When the President of a sovereign nation-State claims that ‘non-State actors’ operating from its soil perpetrated a horrendous carnage in a neighbouring country, the world has reason to be alarmed. This is what Pakistani president Asif Ali Zardari said of the Mumbai terror attacks. And it took external affairs minister Pranab Mukherjee to call a spade a shovel when he asked whether these “non-State actors” had come from heaven or another planet. With this rare show of belligerence,
Mr Mukherjee put paid to any attempts by Pakistan at obfuscation.
Far from being non-State actors, it is now clear that all the attackers were Pakistanis operating in connivance with the establishment. That Mr Zardari should try to take refuge under the euphemism amounts to an admission that Pakistani territory is open to anyone who wants to embark on a misadventure. A dangerous admission from a nuclear-armed state. What Mr Zardari does not explain, and cannot or will not, is how a non-State actor can function in a vacuum. Surely, the attacks could not have happened without support. Is he admitting that he has no control over these people and if so, who does New Delhi talk to?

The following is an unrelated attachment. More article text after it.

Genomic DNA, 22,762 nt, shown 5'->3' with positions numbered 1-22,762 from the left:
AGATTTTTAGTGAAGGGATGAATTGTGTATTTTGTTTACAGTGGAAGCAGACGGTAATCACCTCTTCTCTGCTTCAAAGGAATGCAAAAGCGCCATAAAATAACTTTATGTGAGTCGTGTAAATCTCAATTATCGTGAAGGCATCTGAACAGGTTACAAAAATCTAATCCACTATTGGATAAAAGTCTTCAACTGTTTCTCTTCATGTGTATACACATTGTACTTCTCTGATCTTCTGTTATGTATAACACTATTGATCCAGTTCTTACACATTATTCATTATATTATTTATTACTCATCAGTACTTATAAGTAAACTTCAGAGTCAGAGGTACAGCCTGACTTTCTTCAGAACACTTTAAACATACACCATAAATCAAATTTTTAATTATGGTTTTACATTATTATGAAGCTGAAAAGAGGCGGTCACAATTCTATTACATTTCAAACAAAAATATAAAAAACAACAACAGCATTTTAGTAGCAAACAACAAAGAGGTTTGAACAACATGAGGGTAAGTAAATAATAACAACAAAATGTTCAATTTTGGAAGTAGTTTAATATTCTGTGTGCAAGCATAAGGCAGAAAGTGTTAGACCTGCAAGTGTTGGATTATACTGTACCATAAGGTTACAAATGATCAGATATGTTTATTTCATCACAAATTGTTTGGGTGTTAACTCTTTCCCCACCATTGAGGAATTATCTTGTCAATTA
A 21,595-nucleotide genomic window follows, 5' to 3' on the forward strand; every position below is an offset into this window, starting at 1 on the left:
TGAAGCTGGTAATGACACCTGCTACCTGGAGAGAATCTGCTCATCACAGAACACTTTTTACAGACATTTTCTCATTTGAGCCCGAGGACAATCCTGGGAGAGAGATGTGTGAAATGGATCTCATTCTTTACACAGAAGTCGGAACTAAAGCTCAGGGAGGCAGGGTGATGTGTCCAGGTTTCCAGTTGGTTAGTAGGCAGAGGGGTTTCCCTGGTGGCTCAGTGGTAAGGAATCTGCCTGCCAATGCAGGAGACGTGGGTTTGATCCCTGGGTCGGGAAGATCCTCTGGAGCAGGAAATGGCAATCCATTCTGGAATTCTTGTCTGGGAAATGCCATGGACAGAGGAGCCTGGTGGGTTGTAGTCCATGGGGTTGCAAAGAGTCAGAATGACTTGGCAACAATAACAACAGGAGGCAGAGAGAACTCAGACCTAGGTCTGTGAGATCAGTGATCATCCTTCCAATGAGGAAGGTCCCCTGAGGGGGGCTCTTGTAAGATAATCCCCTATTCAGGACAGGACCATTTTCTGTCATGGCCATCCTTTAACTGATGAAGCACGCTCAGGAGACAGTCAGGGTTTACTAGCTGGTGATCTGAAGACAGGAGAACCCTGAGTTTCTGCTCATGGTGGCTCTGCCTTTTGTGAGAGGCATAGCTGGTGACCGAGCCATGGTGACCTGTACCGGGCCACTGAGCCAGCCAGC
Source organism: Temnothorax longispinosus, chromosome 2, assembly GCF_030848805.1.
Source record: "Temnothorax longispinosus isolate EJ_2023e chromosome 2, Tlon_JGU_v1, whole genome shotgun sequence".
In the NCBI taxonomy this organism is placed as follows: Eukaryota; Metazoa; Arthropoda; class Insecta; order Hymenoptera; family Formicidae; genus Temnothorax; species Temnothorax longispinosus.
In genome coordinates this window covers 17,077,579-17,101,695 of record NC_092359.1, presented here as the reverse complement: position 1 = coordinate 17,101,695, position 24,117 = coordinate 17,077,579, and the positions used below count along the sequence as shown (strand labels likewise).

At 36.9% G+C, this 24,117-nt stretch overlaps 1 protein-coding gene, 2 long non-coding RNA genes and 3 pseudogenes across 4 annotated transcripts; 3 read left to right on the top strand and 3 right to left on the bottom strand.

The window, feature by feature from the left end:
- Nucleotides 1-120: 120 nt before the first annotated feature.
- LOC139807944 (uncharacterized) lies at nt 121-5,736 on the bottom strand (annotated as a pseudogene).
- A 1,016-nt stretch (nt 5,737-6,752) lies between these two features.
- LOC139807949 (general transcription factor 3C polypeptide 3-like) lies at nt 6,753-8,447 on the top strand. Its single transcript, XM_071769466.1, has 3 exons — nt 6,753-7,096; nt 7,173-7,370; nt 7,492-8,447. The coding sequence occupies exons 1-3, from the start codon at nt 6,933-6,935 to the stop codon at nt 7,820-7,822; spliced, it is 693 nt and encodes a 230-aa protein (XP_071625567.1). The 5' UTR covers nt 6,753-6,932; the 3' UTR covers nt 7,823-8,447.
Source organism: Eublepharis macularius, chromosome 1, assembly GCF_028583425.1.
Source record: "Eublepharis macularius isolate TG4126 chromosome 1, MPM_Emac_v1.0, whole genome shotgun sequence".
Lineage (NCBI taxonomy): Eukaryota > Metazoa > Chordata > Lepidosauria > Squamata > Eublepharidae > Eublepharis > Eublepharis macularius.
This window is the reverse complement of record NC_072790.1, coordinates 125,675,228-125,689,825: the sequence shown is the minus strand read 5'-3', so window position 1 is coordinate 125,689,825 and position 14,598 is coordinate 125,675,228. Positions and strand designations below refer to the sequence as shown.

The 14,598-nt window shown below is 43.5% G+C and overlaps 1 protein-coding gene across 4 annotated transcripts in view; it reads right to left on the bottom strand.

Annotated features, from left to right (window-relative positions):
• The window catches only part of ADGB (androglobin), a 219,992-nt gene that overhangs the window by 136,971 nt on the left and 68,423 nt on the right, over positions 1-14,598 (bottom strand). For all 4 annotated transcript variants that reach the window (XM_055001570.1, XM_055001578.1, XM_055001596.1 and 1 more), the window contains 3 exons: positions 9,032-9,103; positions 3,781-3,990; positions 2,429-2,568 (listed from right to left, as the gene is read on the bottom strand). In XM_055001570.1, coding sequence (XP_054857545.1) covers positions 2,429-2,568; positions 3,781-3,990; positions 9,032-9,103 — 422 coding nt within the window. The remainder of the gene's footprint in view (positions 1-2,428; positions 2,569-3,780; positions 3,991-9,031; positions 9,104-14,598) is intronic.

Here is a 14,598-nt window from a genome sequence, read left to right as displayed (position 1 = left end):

Mr Mukherjee has also rightly questioned this concept of house arrest for them. Until proven otherwise, a crime suspect in any other country is taken into judicial or police custody. House arrest does not amount to dismantling terror infrastructure. As we have seen in the past, these ‘non-State actors’ simply change the signboard and carry on with business as usual even when under house arrest. So, Islamabad must now appreciate that it is fooling no one with its less-than-clever jargon. On her recent visit, US secretary of state Condoleezza Rice stated in unambiguous terms that Pakistan has the responsibility to rein in those engaged in terrorism from its soil, whether they are state or non-State actors. Mr Mukherjee’s tough talk suggests that this time around, Pakistan is not going to get away with the usual smoke and mirrors game.